A DeKalb lawmaker is proposing legislation he says will give some north DeKalb residents the chance to be annexed into Dunwoody or Chamblee.
Rep. Mike Jacobs, who lives in the area, said residents of the Murphey Candler and Silver Lake communities have told him they would like to be annexed into a neighboring city, so he proposed a bill allowing residents of an “unincorporated peninsula” between cities to seek annexation.
“I realize some people are adamantly opposed, but based on the feedback I’m getting, I don’t believe they represent the vast majority of people in this area,” Jacobs said. “Most people in this area are willing to consider some sort of municipal option.”
Indeed, some residents of the area say they see little support for annexation among their neighborhoods.
“The people in this area don’t see any advantage to this,” said Sandy Murray, vice president of the Ashford Alliance, an umbrella organization that represents about two dozen homeowners groups. “What we see is places like Dunwoody just want our parks and our lakes.”
Members of the alliance board have started a letter-writing campaign to state lawmakers asking that Jacobs’ bill be held up until they can poll their members to see what they want, Murray said.
Jacobs’ proposal defines “unincorporated peninsula” as an area smaller than 15 square miles that shares ¾ of its boundaries with cities. The legislation says that within five years of the creation of a new city that creates such a peninsula, residents of the unincorporated area may seek to be annexed.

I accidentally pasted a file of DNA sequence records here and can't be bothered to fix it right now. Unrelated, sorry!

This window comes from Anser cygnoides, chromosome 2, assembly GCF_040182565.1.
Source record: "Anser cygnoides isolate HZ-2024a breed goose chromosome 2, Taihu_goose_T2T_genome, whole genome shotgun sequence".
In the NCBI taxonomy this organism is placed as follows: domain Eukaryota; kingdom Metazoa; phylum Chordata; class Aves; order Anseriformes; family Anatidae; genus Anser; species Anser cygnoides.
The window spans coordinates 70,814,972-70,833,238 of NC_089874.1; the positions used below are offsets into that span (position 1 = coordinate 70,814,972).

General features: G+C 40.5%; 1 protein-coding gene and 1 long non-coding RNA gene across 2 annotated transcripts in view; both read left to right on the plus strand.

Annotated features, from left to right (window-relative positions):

“The key that is important to remember is that with respect to annexation, it takes two to tango,” Jacobs said. “You have to have a city willing to annex and a community [wanting annexation]. There’s not a scenario where an annexation would occur against anyone’s will.”
Some residents say the proposal needs more time to gel.
“The area he’s talking about is bigger than the cities of Chamblee and Doraville combined,” said Jim Eyre, vice president of the Ashford Park Civic Association. “I think his intentions are probably good, but I think he still has some fine-tuning to do.”
Jacobs rewrote his proposal after his initial version, introduced by him and Rep. Tom Taylor of Dunwoody, drew significant opposition from some members of the community. The initial draft would have allowed the city of Dunwoody to annex areas within four miles of its boundary.
Taylor said the proposal was intended as a “place holder” that could be replaced by subsequent drafts. Jacobs, Taylor said, “wanted a vehicle in place” should discussions reach the point that legislation was needed to allow annexations into Dunwoody or Chamblee. “It’s like putting batteries away before the hurricane,” Taylor said.
Jacobs said his new proposal would apply whenever a new city is created. “When you create a new city and it creates an area surrounded by cities, those folks will get a five-year right to decide, ‘Do we want to remain unincorporated or do we want to be annexed?’” he said.
Jacobs says his intention is give residents in his communities a choice.
“Dorothy and Toto can’t travel down the Yellow Brick Road if there’s no Yellow Brick Road,” Jacobs said.
View DeKalb annexations in a larger map